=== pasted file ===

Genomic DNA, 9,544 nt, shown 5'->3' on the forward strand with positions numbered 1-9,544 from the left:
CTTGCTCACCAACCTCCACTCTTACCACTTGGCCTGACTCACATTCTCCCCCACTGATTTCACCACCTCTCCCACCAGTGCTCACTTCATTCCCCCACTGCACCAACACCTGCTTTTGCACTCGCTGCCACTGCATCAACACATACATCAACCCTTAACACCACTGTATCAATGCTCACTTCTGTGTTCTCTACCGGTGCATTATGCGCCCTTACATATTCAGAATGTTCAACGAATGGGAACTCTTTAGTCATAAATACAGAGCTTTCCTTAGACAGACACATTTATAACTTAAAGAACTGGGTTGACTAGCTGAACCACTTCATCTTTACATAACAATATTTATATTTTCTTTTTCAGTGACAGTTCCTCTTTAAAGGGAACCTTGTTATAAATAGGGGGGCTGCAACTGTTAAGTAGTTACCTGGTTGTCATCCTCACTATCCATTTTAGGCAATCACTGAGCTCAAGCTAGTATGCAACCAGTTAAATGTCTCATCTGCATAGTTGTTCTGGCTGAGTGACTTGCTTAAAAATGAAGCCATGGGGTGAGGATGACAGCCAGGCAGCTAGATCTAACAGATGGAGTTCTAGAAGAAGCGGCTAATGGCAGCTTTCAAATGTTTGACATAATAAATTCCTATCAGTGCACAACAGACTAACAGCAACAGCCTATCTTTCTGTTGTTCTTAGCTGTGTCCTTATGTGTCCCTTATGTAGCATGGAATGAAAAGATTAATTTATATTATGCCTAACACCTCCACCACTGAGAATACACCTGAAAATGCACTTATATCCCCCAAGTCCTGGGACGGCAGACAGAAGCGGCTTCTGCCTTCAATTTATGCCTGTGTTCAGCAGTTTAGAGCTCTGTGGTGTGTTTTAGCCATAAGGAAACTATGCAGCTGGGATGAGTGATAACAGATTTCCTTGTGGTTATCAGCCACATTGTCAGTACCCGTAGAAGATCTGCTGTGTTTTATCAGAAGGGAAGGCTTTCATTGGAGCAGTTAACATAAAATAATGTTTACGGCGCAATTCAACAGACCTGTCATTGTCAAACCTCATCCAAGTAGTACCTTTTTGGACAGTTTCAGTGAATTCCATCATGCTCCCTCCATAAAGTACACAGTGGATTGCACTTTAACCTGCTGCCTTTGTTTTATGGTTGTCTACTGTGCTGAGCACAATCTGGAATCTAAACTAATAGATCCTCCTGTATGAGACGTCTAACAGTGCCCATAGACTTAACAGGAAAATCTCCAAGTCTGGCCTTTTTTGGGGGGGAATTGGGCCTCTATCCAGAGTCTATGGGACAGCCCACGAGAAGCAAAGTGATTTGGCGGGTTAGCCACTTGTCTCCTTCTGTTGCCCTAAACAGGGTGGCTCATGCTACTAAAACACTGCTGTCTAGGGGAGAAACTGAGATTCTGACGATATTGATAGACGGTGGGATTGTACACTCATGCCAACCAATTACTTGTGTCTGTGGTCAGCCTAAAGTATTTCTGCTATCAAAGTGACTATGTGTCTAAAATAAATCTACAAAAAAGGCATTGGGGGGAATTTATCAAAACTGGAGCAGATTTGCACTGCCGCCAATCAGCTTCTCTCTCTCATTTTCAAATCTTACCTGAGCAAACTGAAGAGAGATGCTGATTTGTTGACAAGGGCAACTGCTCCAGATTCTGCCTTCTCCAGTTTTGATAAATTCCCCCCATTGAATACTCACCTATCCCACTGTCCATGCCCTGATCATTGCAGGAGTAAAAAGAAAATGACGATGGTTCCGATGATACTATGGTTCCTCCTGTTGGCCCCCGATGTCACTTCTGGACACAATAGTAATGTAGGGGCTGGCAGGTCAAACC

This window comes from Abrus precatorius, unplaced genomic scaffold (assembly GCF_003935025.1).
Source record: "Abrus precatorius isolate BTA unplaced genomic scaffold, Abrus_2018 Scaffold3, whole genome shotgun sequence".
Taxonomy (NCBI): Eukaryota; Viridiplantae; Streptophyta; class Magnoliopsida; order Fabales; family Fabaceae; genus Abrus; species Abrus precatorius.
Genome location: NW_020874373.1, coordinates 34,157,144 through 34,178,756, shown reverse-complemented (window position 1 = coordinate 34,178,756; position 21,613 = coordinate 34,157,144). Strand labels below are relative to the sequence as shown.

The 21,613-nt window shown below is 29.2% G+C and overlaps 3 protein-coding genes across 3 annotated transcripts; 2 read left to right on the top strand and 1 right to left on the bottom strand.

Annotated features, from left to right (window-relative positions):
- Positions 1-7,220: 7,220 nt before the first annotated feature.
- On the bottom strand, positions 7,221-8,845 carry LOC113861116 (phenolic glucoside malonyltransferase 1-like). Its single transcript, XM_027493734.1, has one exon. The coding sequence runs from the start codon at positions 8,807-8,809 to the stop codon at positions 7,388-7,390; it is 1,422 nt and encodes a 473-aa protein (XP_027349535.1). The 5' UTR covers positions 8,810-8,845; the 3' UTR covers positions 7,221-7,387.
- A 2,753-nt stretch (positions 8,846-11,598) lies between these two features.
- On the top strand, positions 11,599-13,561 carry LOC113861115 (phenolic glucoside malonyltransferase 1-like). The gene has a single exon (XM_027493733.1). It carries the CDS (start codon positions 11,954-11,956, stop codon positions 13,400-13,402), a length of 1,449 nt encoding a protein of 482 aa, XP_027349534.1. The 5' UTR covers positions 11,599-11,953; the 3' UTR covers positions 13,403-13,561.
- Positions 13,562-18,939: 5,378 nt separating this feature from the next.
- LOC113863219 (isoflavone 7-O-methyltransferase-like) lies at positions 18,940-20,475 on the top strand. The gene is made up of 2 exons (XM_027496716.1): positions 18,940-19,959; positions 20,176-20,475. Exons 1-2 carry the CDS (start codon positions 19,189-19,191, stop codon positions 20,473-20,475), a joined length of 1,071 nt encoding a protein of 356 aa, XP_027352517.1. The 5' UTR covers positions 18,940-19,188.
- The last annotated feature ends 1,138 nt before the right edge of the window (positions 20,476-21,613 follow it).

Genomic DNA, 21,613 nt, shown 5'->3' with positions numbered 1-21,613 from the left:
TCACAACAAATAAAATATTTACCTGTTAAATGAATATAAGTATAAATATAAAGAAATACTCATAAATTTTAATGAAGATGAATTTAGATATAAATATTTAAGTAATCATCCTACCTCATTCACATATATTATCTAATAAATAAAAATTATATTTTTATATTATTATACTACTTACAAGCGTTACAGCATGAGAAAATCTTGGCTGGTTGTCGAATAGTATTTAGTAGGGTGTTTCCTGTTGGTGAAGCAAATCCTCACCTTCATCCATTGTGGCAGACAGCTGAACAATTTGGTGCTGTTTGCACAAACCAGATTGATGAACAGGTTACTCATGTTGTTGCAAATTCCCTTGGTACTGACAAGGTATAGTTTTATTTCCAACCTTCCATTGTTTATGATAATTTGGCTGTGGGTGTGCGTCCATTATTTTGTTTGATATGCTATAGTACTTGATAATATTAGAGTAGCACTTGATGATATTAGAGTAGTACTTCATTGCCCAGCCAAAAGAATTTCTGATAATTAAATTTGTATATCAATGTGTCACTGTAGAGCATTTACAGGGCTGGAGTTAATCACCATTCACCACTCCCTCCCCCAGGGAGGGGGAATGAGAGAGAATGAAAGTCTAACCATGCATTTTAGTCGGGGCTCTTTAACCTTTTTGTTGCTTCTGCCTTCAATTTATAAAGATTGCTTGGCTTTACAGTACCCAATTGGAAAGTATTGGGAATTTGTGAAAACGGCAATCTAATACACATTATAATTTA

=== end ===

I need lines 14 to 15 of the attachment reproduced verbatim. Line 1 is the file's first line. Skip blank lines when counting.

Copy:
- LOC113863219 (isoflavone 7-O-methyltransferase-like) lies at positions 18,940-20,475 on the top strand. The gene is made up of 2 exons (XM_027496716.1): positions 18,940-19,959; positions 20,176-20,475. Exons 1-2 carry the CDS (start codon positions 19,189-19,191, stop codon positions 20,473-20,475), a joined length of 1,071 nt encoding a protein of 356 aa, XP_027352517.1. The 5' UTR covers positions 18,940-19,188.
- The last annotated feature ends 1,138 nt before the right edge of the window (positions 20,476-21,613 follow it).